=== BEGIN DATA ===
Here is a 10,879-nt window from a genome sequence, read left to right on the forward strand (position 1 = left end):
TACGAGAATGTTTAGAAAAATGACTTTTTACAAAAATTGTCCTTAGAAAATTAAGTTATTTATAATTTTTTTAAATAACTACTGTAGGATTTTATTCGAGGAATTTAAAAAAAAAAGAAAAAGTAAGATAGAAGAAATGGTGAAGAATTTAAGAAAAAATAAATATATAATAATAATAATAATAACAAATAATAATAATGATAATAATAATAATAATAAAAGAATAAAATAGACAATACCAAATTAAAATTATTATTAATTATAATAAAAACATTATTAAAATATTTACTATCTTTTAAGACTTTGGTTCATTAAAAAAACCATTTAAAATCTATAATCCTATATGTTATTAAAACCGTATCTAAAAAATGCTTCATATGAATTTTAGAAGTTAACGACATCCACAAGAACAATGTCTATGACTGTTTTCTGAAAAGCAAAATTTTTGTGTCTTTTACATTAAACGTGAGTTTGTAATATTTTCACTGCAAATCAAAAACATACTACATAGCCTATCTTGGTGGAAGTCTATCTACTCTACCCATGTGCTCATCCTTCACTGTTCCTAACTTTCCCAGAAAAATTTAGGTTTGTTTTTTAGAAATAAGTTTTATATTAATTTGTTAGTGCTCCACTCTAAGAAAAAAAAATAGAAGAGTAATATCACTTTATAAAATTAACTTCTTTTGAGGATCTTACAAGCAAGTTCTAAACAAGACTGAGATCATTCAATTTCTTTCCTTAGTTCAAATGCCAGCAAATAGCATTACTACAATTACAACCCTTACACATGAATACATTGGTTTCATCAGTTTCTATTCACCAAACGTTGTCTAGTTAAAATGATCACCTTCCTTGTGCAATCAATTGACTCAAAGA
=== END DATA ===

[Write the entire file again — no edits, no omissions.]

Here is a 10,879-nt window from a genome sequence, read left to right on the forward strand (position 1 = left end):
TACGAGAATGTTTAGAAAAATGACTTTTTACAAAAATTGTCCTTAGAAAATTAAGTTATTTATAATTTTTTTAAATAACTACTGTAGGATTTTATTCGAGGAATTTAAAAAAAAAAGAAAAAGTAAGATAGAAGAAATGGTGAAGAATTTAAGAAAAAATAAATATATAATAATAATAATAATAACAAATAATAATAATGATAATAATAATAATAATAAAAGAATAAAATAGACAATACCAAATTAAAATTATTATTAATTATAATAAAAACATTATTAAAATATTTACTATCTTTTAAGACTTTGGTTCATTAAAAAAACCATTTAAAATCTATAATCCTATATGTTATTAAAACCGTATCTAAAAAATGCTTCATATGAATTTTAGAAGTTAACGACATCCACAAGAACAATGTCTATGACTGTTTTCTGAAAAGCAAAATTTTTGTGTCTTTTACATTAAACGTGAGTTTGTAATATTTTCACTGCAAATCAAAAACATACTACATAGCCTATCTTGGTGGAAGTCTATCTACTCTACCCATGTGCTCATCCTTCACTGTTCCTAACTTTCCCAGAAAAATTTAGGTTTGTTTTTTAGAAATAAGTTTTATATTAATTTGTTAGTGCTCCACTCTAAGAAAAAAAAATAGAAGAGTAATATCACTTTATAAAATTAACTTCTTTTGAGGATCTTACAAGCAAGTTCTAAACAAGACTGAGATCATTCAATTTCTTTCCTTAGTTCAAATGCCAGCAAATAGCATTACTACAATTACAACCCTTACACATGAATACATTGGTTTCATCAGTTTCTATTCACCAAACGTTGTCTAGTTAAAATGATCACCTTCCTTGTGCAATCAATTGACTCAAAGA